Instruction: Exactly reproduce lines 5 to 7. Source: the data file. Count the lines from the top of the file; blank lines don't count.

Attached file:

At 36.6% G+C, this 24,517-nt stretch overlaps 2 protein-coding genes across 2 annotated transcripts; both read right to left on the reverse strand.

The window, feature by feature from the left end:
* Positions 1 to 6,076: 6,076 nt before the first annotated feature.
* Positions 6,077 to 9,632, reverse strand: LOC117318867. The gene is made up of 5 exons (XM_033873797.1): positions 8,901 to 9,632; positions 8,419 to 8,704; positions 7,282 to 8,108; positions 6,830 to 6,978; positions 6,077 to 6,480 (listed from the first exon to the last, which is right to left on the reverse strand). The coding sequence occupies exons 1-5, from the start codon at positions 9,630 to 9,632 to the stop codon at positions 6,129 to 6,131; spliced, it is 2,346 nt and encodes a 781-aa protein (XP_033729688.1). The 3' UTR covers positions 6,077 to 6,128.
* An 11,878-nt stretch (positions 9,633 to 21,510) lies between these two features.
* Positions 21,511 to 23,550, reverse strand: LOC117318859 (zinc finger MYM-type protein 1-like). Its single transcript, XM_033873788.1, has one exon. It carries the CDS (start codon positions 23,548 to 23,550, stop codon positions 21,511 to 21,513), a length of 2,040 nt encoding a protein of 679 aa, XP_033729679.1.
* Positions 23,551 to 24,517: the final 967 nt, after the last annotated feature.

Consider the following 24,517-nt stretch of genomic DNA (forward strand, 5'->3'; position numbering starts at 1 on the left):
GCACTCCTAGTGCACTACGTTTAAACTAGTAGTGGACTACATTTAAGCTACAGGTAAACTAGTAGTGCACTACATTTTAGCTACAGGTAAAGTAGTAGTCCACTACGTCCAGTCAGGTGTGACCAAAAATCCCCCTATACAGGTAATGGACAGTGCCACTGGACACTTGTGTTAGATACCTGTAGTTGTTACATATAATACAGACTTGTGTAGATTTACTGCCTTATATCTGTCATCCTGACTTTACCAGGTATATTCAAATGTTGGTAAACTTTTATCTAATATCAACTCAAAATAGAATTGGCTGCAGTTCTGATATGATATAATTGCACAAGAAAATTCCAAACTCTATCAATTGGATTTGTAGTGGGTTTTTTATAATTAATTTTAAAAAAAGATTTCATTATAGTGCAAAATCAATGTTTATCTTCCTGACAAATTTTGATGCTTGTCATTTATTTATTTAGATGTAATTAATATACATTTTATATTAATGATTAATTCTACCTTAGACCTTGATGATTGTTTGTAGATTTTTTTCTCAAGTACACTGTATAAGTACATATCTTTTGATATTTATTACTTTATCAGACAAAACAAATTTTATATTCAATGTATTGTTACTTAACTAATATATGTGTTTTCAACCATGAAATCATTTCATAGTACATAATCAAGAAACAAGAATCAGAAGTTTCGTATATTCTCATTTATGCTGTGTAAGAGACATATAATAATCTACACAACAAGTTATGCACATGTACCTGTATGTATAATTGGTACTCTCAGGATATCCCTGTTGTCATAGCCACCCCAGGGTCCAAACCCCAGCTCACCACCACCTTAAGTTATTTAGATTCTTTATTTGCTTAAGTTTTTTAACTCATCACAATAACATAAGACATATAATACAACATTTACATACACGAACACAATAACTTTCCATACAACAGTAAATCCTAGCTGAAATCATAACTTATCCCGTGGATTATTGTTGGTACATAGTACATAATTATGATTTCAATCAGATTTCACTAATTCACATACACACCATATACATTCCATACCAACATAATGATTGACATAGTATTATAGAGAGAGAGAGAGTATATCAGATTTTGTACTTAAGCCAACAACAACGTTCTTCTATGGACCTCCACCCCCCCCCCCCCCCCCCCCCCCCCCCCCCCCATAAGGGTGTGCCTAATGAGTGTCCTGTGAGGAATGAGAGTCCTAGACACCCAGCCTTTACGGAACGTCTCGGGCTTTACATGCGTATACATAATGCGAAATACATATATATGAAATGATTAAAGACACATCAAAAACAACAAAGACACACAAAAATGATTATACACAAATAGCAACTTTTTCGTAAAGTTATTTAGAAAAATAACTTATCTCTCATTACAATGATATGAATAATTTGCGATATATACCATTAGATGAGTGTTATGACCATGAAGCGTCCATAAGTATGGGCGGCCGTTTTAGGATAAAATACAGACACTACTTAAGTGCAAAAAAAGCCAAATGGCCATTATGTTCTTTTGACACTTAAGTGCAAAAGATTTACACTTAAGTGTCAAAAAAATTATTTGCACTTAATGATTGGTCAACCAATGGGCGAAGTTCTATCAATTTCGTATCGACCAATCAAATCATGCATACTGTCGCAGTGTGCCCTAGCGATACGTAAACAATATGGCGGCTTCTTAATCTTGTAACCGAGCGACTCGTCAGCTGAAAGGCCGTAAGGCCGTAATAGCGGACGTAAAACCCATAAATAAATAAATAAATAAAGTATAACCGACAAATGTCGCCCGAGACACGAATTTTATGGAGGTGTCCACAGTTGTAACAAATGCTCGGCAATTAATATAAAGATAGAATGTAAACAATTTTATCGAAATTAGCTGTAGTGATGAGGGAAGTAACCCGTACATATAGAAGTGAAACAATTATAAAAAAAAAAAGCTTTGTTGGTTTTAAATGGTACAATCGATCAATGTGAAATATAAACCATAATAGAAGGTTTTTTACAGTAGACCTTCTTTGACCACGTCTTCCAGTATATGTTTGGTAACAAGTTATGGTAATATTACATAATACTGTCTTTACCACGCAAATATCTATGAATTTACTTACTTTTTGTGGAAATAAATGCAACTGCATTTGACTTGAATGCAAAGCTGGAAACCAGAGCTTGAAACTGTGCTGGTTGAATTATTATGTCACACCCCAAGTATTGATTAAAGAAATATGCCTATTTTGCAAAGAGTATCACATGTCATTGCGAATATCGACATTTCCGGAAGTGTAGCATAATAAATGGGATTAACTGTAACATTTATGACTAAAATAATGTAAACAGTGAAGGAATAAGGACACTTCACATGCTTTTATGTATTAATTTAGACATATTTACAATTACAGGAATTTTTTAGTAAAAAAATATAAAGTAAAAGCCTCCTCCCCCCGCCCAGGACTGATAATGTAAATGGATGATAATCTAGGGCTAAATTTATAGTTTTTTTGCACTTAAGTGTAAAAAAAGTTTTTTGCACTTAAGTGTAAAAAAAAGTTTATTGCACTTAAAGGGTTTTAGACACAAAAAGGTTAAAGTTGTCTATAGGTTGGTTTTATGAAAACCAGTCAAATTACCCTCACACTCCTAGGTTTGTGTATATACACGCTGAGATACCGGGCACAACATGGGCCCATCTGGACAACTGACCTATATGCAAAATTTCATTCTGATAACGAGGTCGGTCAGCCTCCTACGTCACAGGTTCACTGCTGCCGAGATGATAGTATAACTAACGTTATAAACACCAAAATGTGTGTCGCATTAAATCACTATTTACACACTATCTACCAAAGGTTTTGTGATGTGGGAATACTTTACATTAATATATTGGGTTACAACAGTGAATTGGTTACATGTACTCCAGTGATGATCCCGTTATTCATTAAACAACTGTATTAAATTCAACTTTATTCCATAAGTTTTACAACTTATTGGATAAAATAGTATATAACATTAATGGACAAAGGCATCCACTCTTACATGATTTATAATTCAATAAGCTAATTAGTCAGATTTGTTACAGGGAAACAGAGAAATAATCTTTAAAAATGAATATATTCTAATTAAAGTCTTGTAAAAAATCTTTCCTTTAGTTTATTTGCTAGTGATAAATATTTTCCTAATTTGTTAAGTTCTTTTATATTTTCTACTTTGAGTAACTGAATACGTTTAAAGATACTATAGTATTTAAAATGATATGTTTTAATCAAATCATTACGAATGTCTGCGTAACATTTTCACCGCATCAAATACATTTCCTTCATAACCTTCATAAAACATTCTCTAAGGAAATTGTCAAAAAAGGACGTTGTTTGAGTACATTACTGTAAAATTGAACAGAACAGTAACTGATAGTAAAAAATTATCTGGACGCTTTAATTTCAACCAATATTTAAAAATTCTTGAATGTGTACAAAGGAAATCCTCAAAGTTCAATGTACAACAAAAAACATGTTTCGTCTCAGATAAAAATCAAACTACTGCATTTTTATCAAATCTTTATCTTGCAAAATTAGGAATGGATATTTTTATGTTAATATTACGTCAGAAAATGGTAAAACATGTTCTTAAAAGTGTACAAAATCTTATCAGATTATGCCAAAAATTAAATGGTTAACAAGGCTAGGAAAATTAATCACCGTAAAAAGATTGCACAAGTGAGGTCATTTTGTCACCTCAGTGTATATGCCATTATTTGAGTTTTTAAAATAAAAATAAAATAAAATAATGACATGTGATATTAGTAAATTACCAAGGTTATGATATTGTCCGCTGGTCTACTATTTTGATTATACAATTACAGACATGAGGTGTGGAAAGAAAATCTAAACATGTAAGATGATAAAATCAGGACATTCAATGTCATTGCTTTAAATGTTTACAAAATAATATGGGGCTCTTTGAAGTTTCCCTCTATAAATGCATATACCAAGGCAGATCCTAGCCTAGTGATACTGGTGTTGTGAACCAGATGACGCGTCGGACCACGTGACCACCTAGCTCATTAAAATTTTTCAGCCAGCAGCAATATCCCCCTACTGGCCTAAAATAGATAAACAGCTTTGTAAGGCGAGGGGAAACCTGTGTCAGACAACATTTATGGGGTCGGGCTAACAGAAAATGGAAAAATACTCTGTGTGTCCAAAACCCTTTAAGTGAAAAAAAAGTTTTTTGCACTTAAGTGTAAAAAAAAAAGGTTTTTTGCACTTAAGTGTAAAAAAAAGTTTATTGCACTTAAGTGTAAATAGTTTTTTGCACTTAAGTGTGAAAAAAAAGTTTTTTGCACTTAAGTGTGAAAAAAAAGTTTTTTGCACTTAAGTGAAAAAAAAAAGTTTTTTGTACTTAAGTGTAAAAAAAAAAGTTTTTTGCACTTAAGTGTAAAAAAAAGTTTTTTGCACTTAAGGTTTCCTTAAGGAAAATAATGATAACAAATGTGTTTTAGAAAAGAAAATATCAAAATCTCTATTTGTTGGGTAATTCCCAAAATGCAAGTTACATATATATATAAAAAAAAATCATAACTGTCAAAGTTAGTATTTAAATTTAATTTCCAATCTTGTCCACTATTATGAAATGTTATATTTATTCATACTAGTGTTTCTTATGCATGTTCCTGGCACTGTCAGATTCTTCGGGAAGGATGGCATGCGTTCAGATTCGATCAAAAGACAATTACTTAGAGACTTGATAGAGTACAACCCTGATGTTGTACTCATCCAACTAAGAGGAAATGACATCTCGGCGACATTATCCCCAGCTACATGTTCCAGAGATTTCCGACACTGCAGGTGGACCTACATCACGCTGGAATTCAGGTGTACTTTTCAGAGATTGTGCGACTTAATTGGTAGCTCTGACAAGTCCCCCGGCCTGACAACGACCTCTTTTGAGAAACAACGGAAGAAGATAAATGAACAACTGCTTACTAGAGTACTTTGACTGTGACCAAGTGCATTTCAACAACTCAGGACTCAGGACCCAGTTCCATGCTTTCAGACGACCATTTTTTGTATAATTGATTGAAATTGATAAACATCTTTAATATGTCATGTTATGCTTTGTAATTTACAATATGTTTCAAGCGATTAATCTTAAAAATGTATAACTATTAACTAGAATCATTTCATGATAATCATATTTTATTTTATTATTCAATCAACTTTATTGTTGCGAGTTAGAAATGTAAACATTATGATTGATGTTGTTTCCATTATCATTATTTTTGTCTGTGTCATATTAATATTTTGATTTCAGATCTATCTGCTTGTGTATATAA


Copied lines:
* An 11,878-nt stretch (positions 9,633 to 21,510) lies between these two features.
* Positions 21,511 to 23,550, reverse strand: LOC117318859 (zinc finger MYM-type protein 1-like). Its single transcript, XM_033873788.1, has one exon. It carries the CDS (start codon positions 23,548 to 23,550, stop codon positions 21,511 to 21,513), a length of 2,040 nt encoding a protein of 679 aa, XP_033729679.1.
* Positions 23,551 to 24,517: the final 967 nt, after the last annotated feature.